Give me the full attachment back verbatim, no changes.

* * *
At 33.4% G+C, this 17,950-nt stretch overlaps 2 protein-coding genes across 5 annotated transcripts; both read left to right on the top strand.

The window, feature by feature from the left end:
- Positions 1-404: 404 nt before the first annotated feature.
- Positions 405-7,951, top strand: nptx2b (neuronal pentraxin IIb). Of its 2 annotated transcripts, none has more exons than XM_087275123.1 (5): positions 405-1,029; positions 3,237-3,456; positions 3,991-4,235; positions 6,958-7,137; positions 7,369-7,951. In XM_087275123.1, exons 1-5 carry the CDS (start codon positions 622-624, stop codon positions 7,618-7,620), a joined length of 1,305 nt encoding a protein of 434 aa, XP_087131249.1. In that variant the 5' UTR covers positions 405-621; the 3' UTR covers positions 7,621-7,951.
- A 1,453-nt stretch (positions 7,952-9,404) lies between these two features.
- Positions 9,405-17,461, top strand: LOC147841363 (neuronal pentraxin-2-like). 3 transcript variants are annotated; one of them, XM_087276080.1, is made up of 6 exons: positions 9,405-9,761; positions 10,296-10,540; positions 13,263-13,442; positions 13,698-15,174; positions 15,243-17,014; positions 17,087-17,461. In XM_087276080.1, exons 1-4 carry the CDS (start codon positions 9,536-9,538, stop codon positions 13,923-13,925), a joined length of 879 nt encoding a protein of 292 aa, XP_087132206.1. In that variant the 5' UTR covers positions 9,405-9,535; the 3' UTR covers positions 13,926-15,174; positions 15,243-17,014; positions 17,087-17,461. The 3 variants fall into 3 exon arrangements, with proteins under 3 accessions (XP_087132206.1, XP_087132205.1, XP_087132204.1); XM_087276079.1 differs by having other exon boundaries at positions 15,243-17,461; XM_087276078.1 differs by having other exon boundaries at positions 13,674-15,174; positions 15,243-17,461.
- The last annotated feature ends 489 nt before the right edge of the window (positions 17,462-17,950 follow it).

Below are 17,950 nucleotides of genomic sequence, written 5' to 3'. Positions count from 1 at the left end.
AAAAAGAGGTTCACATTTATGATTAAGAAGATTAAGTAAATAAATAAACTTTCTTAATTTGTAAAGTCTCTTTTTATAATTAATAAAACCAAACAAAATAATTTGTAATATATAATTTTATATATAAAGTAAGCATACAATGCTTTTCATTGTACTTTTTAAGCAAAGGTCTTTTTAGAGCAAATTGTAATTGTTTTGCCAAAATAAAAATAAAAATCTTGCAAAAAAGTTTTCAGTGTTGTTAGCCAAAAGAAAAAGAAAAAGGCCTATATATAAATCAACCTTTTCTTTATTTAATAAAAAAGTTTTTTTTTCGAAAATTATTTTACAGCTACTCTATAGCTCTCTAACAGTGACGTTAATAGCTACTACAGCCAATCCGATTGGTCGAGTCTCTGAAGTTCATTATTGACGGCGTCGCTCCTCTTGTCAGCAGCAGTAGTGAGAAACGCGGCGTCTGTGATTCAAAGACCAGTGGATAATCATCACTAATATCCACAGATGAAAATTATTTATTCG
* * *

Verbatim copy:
At 33.4% G+C, this 17,950-nt stretch overlaps 2 protein-coding genes across 5 annotated transcripts; both read left to right on the top strand.

The window, feature by feature from the left end:
- Positions 1-404: 404 nt before the first annotated feature.
- Positions 405-7,951, top strand: nptx2b (neuronal pentraxin IIb). Of its 2 annotated transcripts, none has more exons than XM_087275123.1 (5): positions 405-1,029; positions 3,237-3,456; positions 3,991-4,235; positions 6,958-7,137; positions 7,369-7,951. In XM_087275123.1, exons 1-5 carry the CDS (start codon positions 622-624, stop codon positions 7,618-7,620), a joined length of 1,305 nt encoding a protein of 434 aa, XP_087131249.1. In that variant the 5' UTR covers positions 405-621; the 3' UTR covers positions 7,621-7,951.
- A 1,453-nt stretch (positions 7,952-9,404) lies between these two features.
- Positions 9,405-17,461, top strand: LOC147841363 (neuronal pentraxin-2-like). 3 transcript variants are annotated; one of them, XM_087276080.1, is made up of 6 exons: positions 9,405-9,761; positions 10,296-10,540; positions 13,263-13,442; positions 13,698-15,174; positions 15,243-17,014; positions 17,087-17,461. In XM_087276080.1, exons 1-4 carry the CDS (start codon positions 9,536-9,538, stop codon positions 13,923-13,925), a joined length of 879 nt encoding a protein of 292 aa, XP_087132206.1. In that variant the 5' UTR covers positions 9,405-9,535; the 3' UTR covers positions 13,926-15,174; positions 15,243-17,014; positions 17,087-17,461. The 3 variants fall into 3 exon arrangements, with proteins under 3 accessions (XP_087132206.1, XP_087132205.1, XP_087132204.1); XM_087276079.1 differs by having other exon boundaries at positions 15,243-17,461; XM_087276078.1 differs by having other exon boundaries at positions 13,674-15,174; positions 15,243-17,461.
- The last annotated feature ends 489 nt before the right edge of the window (positions 17,462-17,950 follow it).

Below are 17,950 nucleotides of genomic sequence, written 5' to 3'. Positions count from 1 at the left end.
AAAAAGAGGTTCACATTTATGATTAAGAAGATTAAGTAAATAAATAAACTTTCTTAATTTGTAAAGTCTCTTTTTATAATTAATAAAACCAAACAAAATAATTTGTAATATATAATTTTATATATAAAGTAAGCATACAATGCTTTTCATTGTACTTTTTAAGCAAAGGTCTTTTTAGAGCAAATTGTAATTGTTTTGCCAAAATAAAAATAAAAATCTTGCAAAAAAGTTTTCAGTGTTGTTAGCCAAAAGAAAAAGAAAAAGGCCTATATATAAATCAACCTTTTCTTTATTTAATAAAAAAGTTTTTTTTTCGAAAATTATTTTACAGCTACTCTATAGCTCTCTAACAGTGACGTTAATAGCTACTACAGCCAATCCGATTGGTCGAGTCTCTGAAGTTCATTATTGACGGCGTCGCTCCTCTTGTCAGCAGCAGTAGTGAGAAACGCGGCGTCTGTGATTCAAAGACCAGTGGATAATCATCACTAATATCCACAGATGAAAATTATTTATTCG